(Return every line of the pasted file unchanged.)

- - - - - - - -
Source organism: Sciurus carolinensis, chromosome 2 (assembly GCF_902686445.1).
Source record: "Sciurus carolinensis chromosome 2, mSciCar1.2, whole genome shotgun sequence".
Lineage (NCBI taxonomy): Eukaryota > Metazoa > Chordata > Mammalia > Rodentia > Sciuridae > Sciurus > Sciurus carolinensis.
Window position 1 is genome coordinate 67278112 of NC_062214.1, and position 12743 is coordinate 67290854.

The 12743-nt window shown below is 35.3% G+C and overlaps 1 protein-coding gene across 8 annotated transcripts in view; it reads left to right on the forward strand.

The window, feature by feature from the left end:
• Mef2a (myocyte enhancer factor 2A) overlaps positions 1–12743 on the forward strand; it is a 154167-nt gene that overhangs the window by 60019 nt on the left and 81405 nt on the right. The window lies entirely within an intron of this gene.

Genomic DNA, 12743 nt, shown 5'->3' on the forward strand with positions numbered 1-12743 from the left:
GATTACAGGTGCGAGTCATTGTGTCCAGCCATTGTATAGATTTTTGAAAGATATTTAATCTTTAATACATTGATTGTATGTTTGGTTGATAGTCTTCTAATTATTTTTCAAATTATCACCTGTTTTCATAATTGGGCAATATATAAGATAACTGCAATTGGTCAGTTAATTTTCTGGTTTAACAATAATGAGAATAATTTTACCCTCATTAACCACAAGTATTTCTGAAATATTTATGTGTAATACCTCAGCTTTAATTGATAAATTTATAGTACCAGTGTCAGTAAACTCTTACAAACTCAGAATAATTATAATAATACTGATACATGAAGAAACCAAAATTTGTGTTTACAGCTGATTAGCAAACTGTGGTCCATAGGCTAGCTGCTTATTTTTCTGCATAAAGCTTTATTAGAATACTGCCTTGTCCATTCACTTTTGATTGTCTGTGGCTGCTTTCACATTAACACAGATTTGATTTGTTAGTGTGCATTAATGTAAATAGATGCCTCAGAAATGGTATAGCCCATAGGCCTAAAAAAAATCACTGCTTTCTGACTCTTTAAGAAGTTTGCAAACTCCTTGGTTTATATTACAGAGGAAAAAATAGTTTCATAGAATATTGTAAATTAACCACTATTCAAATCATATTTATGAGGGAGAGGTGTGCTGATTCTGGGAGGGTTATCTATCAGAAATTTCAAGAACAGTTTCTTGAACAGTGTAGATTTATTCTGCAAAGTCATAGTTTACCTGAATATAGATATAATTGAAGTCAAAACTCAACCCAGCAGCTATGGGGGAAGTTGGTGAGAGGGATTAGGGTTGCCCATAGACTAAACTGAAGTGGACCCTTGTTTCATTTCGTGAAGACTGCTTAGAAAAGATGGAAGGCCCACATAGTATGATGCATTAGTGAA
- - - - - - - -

Source organism: Sciurus carolinensis, chromosome 2 (assembly GCF_902686445.1).
Source record: "Sciurus carolinensis chromosome 2, mSciCar1.2, whole genome shotgun sequence".
Lineage (NCBI taxonomy): Eukaryota > Metazoa > Chordata > Mammalia > Rodentia > Sciuridae > Sciurus > Sciurus carolinensis.
Window position 1 is genome coordinate 67278112 of NC_062214.1, and position 12743 is coordinate 67290854.

The 12743-nt window shown below is 35.3% G+C and overlaps 1 protein-coding gene across 8 annotated transcripts in view; it reads left to right on the forward strand.

The window, feature by feature from the left end:
• Mef2a (myocyte enhancer factor 2A) overlaps positions 1–12743 on the forward strand; it is a 154167-nt gene that overhangs the window by 60019 nt on the left and 81405 nt on the right. The window lies entirely within an intron of this gene.

Genomic DNA, 12743 nt, shown 5'->3' on the forward strand with positions numbered 1-12743 from the left:
GATTACAGGTGCGAGTCATTGTGTCCAGCCATTGTATAGATTTTTGAAAGATATTTAATCTTTAATACATTGATTGTATGTTTGGTTGATAGTCTTCTAATTATTTTTCAAATTATCACCTGTTTTCATAATTGGGCAATATATAAGATAACTGCAATTGGTCAGTTAATTTTCTGGTTTAACAATAATGAGAATAATTTTACCCTCATTAACCACAAGTATTTCTGAAATATTTATGTGTAATACCTCAGCTTTAATTGATAAATTTATAGTACCAGTGTCAGTAAACTCTTACAAACTCAGAATAATTATAATAATACTGATACATGAAGAAACCAAAATTTGTGTTTACAGCTGATTAGCAAACTGTGGTCCATAGGCTAGCTGCTTATTTTTCTGCATAAAGCTTTATTAGAATACTGCCTTGTCCATTCACTTTTGATTGTCTGTGGCTGCTTTCACATTAACACAGATTTGATTTGTTAGTGTGCATTAATGTAAATAGATGCCTCAGAAATGGTATAGCCCATAGGCCTAAAAAAAATCACTGCTTTCTGACTCTTTAAGAAGTTTGCAAACTCCTTGGTTTATATTACAGAGGAAAAAATAGTTTCATAGAATATTGTAAATTAACCACTATTCAAATCATATTTATGAGGGAGAGGTGTGCTGATTCTGGGAGGGTTATCTATCAGAAATTTCAAGAACAGTTTCTTGAACAGTGTAGATTTATTCTGCAAAGTCATAGTTTACCTGAATATAGATATAATTGAAGTCAAAACTCAACCCAGCAGCTATGGGGGAAGTTGGTGAGAGGGATTAGGGTTGCCCATAGACTAAACTGAAGTGGACCCTTGTTTCATTTCGTGAAGACTGCTTAGAAAAGATGGAAGGCCCACATAGTATGATGCATTAGTGAA